On September 28th, the ZeroFox Threat Intelligence team discovered a Babuk ransomware variant calling itself Delta Plus 2.3. The operator behind Delta Plus has recently made use of multiple other ransomware variants under the name Delta Plus as well. While no notable changes were made to the Babuk variant aside from modifying the file extension, the sample’s build date was just 10 days after the leak, highlighting how low the barrier to entry for running a ransom operation can be when given a complete solution.
Babuk Ransomware Explained
Babuk ransomware was first discovered in early January 2021. In its early days, victim leaks were published on underground criminal forums while the group worked to create their website. January to April 2021 saw several organizations fall victim to the group, including the Metropolitan Police Department of the District of Columbia. The attention from attacking the Metropolitan Police Department allegedly caused disagreements within the group over those who wanted to publish the leak and those who felt it went too far, eventually leading to a retirement announcement and split. Payload.bin, a site focused solely on extortion, was launched as a direct result of the fallout.
By the end of June, a compiled version of the Babuk ransomware builder had been published online by “biba99,” the same account responsible for publishing early victims to underground forums. Finally, on September 2nd, a user going by the handle “dyadka0220” published the full source code for the ESXI, NAS and Windows versions of the ransomware, decryptors and builder application.
Babuk Ransomware Delta Plus Variant
On September 28th, the ZeroFox Threat Intelligence team retrieved a malware sample tagged as Babuk ransomware. It matched several publicly available YARA signatures created to detect Babuk, but the sample was changing file extensions of encrypted files to “.delta” rather than “.babyk” like the group was known for. Because of the builder application getting published in June, anyone could generate new “Babuk” payloads with a custom ransom note. Even with this builder, however, the user was stuck with the .babyk file extension unless they modified the compiled binaries.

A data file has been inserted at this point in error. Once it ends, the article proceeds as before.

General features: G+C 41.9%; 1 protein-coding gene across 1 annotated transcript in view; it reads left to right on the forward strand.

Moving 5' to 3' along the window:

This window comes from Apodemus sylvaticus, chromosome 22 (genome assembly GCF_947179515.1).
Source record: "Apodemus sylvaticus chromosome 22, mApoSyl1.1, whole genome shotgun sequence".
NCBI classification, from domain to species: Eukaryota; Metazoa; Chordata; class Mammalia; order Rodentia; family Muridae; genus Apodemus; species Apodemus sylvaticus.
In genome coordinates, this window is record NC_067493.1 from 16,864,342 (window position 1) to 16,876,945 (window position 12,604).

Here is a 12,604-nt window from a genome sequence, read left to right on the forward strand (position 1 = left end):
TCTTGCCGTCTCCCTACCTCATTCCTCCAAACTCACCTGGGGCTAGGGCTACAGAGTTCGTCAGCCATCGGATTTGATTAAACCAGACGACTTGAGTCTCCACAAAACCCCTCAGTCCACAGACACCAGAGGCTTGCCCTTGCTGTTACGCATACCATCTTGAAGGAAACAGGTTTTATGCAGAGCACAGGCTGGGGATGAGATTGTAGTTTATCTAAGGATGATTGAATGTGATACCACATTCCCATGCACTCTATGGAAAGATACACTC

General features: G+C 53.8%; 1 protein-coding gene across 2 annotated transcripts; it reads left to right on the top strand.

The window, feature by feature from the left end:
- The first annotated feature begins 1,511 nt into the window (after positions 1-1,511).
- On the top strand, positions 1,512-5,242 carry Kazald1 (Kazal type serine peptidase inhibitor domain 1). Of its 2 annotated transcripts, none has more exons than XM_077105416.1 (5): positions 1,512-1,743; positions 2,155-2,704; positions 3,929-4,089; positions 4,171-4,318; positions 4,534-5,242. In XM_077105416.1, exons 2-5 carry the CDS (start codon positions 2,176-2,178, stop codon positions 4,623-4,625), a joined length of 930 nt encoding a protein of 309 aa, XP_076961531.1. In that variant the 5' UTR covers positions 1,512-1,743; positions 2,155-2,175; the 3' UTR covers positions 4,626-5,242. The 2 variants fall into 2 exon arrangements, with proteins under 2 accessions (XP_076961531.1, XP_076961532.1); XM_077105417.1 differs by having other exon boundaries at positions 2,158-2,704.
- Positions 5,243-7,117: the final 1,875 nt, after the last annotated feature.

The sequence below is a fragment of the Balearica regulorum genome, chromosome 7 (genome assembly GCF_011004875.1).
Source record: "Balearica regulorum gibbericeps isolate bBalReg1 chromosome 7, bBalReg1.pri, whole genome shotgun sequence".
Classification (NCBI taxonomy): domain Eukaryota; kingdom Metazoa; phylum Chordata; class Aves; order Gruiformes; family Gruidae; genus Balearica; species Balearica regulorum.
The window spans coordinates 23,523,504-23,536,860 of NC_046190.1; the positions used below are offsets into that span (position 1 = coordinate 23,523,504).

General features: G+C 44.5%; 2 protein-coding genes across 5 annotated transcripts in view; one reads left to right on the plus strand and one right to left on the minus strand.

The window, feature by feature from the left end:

The second clear difference was the compilation timestamp. When using binaries from the leaked builder, all generated payloads appear to be built on March 23, 2021. The new sample had a compilation date of September 12, 2021.
Looking at the dropped ransom note, we can see that the actor decided to brand this ransomware as Delta Plus.The ransom demand is significantly smaller than the six and seven figure ransom amounts regularly demanded by the larger groups. In this case, the potential victim is demanded to pay $6500 US dollars in Bitcoin. If the victim contacts the provided email within 72 hours, the amount is halved to $3250.
By following the email address and Bitcoin wallet given in the ransom note, the ZeroFox Threat Intelligence team was able to discover more related samples. The actor behind Delta Plus did not appear to be attached to any one ransomware solution, as we discovered binaries compiled from .NET, and Delphi as well, while Babuk is written in the C programming language. Various notes dropped by these samples had ransom demands from $300 to $10,500 and mostly stuck to the Delta Plus name, though one sample was referred to as “Doydo.” Multiple email addresses and Bitcoin wallets were discovered to be in use by this actor.
As with the identification of any new ransomware variant or digital attack technique, it’s imperative that security teams have proactive protections in place to detect and respond to cyber attacks. The ZeroFox Threat Intelligence team recommends that all security teams:
- Ensure antivirus and intrusion detection software is up-to-date with all patches and rule sets
- Enable 2-factor authentication for all of your organizational accounts to help mitigate phishing and credential stuffing attacks
- Maintain regularly scheduled backup routines, including off-site storage and integrity checks
- Avoid opening unsolicited attachments and never click suspicious links
- Log and monitor all administrative actions as much as possible. Alert on any suspicious activity
- Review network logs for potential signs of compromise and data egress
The actor behind Delta Plus appears to be using various freely available ransomware products with the ability to drop custom ransom notes. With freely available ransomware builders and full source code to projects like Babuk available for anyone to download, the barrier to entry has been lowered. Skilled and low-skilled actors alike now have the ability to repackage ready-made solutions with minimal changes needed.
Indicators of Compromise